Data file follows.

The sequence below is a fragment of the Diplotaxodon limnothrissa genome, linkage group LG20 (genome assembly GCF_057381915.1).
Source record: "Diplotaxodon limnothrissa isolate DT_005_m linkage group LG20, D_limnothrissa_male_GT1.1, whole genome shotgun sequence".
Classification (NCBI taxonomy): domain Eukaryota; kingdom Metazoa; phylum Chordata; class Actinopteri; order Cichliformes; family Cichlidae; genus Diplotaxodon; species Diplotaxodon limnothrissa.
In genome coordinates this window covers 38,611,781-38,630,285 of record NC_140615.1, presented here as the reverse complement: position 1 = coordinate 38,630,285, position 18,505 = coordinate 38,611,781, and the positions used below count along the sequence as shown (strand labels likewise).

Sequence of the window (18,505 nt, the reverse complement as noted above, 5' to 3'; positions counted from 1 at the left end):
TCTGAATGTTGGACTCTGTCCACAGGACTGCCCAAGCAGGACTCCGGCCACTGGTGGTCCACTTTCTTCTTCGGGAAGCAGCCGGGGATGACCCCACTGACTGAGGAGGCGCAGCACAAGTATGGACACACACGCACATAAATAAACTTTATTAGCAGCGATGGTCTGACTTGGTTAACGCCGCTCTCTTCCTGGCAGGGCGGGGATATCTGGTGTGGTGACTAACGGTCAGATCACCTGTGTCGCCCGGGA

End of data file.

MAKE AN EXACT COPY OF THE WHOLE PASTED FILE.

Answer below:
The sequence below is a fragment of the Diplotaxodon limnothrissa genome, linkage group LG20 (genome assembly GCF_057381915.1).
Source record: "Diplotaxodon limnothrissa isolate DT_005_m linkage group LG20, D_limnothrissa_male_GT1.1, whole genome shotgun sequence".
Classification (NCBI taxonomy): domain Eukaryota; kingdom Metazoa; phylum Chordata; class Actinopteri; order Cichliformes; family Cichlidae; genus Diplotaxodon; species Diplotaxodon limnothrissa.
In genome coordinates this window covers 38,611,781-38,630,285 of record NC_140615.1, presented here as the reverse complement: position 1 = coordinate 38,630,285, position 18,505 = coordinate 38,611,781, and the positions used below count along the sequence as shown (strand labels likewise).

Sequence of the window (18,505 nt, the reverse complement as noted above, 5' to 3'; positions counted from 1 at the left end):
TCTGAATGTTGGACTCTGTCCACAGGACTGCCCAAGCAGGACTCCGGCCACTGGTGGTCCACTTTCTTCTTCGGGAAGCAGCCGGGGATGACCCCACTGACTGAGGAGGCGCAGCACAAGTATGGACACACACGCACATAAATAAACTTTATTAGCAGCGATGGTCTGACTTGGTTAACGCCGCTCTCTTCCTGGCAGGGCGGGGATATCTGGTGTGGTGACTAACGGTCAGATCACCTGTGTCGCCCGGGA